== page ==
When Politicians Think They Know More Than The Voters

The Washington Free Beacon posted an article today that included the following quote by Representative Al Green, a Democrat from Texas:

“I’m concerned if we don’t impeach this president, he will get re-elected. If we don’t impeach him, he will say he’s been vindicated,” Green said. “He will say the Democrats had an overwhelming majority in the House and they didn’t take up impeachment. He will say that we had a constitutional duty to do it if it was there, and we didn’t. He will say he’s been vindicated.”

So the Representative is concerned that if President Trump is not impeached, he will be re-elected. Wait a minute. Do you want to impeach him because you believe he has done something impeachable, or do you want to impeach him so that he won’t be re-elected. If this impeachment move political? Of course it is.

The voters get to determine who the next President is. They will decide whether or not President Trump is re-elected.

One of the best quotes during the questioning of Attorney General Barr was the Attorney General’s reply to Senator Richard Blumenthal. The Attorney General stated, “We have to stop using the criminal justice process as a political weapon.” Technically the impeachment process is a political process rather than a criminal justice process, but it was never meant to be a political weapon.

If President Trump continues to keep his promises and do a good job as President, he will be re-elected. Impeachment will not change that–in fact it would probably cost the Democrats their majority in the House of Representatives. They might want to consider than.

Why Are They So Afraid Of This Man?

Vox is reporting today that a group of Senate Democrats are suing to try to strike down President Trump’s appointment of Matthew Whitaker as acting attorney general.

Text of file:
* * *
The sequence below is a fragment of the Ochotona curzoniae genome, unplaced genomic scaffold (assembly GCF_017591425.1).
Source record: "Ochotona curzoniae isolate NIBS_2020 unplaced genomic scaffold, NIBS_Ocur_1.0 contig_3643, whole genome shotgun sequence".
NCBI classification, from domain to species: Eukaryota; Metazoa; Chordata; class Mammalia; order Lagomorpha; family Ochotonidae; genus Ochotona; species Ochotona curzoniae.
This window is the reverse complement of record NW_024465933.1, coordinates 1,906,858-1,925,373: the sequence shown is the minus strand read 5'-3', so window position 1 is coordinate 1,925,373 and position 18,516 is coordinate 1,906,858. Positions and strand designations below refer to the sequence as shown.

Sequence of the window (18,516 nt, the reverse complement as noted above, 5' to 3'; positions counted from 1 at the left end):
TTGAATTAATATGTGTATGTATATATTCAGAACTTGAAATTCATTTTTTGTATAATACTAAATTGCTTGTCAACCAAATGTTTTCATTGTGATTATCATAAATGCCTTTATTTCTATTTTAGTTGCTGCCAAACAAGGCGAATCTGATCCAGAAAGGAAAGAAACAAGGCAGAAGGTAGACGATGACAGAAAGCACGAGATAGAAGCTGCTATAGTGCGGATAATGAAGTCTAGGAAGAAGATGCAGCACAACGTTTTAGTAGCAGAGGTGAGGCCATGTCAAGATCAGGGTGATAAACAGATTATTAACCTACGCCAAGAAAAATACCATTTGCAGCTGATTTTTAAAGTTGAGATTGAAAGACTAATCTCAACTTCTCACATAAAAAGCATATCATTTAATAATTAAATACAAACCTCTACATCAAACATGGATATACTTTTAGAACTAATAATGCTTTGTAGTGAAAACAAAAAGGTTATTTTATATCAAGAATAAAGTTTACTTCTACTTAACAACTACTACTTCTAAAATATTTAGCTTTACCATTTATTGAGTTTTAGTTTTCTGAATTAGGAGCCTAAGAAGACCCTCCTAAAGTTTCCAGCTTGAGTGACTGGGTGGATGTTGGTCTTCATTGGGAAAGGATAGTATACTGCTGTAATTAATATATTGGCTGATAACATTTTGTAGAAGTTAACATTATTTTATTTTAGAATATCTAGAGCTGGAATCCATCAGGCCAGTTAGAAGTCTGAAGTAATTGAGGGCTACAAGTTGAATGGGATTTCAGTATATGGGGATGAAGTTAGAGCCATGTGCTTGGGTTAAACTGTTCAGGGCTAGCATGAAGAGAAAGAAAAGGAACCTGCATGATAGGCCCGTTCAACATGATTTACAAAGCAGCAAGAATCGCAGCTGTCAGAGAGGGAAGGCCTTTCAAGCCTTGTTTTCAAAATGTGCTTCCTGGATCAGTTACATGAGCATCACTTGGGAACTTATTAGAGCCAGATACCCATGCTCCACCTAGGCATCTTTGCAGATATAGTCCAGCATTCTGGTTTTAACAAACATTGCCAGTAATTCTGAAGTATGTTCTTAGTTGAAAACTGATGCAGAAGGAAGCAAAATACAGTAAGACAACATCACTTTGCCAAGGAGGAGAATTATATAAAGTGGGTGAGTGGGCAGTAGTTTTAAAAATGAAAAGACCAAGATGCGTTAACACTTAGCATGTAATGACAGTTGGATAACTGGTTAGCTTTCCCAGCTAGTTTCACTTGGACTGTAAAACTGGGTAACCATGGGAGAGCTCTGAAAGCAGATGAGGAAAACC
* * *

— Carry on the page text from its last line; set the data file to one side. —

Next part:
The article reports:

The suit, filed in DC federal district court by Sens. Richard Blumenthal (CT), Sheldon Whitehouse (RI), and Mazie Hirono (HI), argues that Whitaker’s appointment was unconstitutional because he was not confirmed by the Senate to his prior position.

…On November 7, Trump asked Attorney General Jeff Sessions to resign, and Sessions agreed. But rather than letting Deputy Attorney General Rod Rosenstein succeed to the post, Trump installed Whitaker, who was Sessions’s chief of staff — a job that did not require Senate confirmation.

Trump did this by using a law called the Vacancies Reform Act. Some legal experts have argued the appointment was legal. But others assert the president can’t bump someone up to a Cabinet-level position (a “principal officer” of the executive branch) if that person hasn’t been confirmed by the Senate for this stint in government. That’s the argument Senate Democrats are making in this lawsuit.

Democrats have been sounding the alarm about Whitaker, who repeatedly echoed Trump’s criticisms of special counsel Robert Mueller’s Russia probe before he joined the Justice Department. Sessions had recused himself from oversight of Mueller’s investigation, but Whitaker has given no indication he’ll do the same. There are also various controversies involving his business background.